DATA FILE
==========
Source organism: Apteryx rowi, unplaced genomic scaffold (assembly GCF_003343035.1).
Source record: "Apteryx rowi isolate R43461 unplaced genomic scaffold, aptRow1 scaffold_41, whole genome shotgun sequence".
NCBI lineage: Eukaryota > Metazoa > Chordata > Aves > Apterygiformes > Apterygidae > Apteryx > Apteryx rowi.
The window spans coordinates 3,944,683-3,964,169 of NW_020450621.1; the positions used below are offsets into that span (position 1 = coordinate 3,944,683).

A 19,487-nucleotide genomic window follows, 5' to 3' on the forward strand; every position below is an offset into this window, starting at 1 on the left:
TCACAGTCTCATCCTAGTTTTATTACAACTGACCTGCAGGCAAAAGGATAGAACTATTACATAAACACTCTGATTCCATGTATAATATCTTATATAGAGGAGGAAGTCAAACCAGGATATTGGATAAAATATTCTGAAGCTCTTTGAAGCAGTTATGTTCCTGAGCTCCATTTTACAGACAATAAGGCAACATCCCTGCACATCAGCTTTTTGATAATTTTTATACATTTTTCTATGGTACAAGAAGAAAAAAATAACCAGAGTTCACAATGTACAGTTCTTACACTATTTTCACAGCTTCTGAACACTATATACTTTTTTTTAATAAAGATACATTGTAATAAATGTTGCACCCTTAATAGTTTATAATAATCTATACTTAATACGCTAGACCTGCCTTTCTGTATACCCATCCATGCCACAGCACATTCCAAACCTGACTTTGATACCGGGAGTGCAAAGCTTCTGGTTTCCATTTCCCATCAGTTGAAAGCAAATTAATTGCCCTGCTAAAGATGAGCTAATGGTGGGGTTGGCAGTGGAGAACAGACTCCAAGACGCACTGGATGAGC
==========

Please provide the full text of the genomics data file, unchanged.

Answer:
Source organism: Apteryx rowi, unplaced genomic scaffold (assembly GCF_003343035.1).
Source record: "Apteryx rowi isolate R43461 unplaced genomic scaffold, aptRow1 scaffold_41, whole genome shotgun sequence".
NCBI lineage: Eukaryota > Metazoa > Chordata > Aves > Apterygiformes > Apterygidae > Apteryx > Apteryx rowi.
The window spans coordinates 3,944,683-3,964,169 of NW_020450621.1; the positions used below are offsets into that span (position 1 = coordinate 3,944,683).

A 19,487-nucleotide genomic window follows, 5' to 3' on the forward strand; every position below is an offset into this window, starting at 1 on the left:
TCACAGTCTCATCCTAGTTTTATTACAACTGACCTGCAGGCAAAAGGATAGAACTATTACATAAACACTCTGATTCCATGTATAATATCTTATATAGAGGAGGAAGTCAAACCAGGATATTGGATAAAATATTCTGAAGCTCTTTGAAGCAGTTATGTTCCTGAGCTCCATTTTACAGACAATAAGGCAACATCCCTGCACATCAGCTTTTTGATAATTTTTATACATTTTTCTATGGTACAAGAAGAAAAAAATAACCAGAGTTCACAATGTACAGTTCTTACACTATTTTCACAGCTTCTGAACACTATATACTTTTTTTTAATAAAGATACATTGTAATAAATGTTGCACCCTTAATAGTTTATAATAATCTATACTTAATACGCTAGACCTGCCTTTCTGTATACCCATCCATGCCACAGCACATTCCAAACCTGACTTTGATACCGGGAGTGCAAAGCTTCTGGTTTCCATTTCCCATCAGTTGAAAGCAAATTAATTGCCCTGCTAAAGATGAGCTAATGGTGGGGTTGGCAGTGGAGAACAGACTCCAAGACGCACTGGATGAGC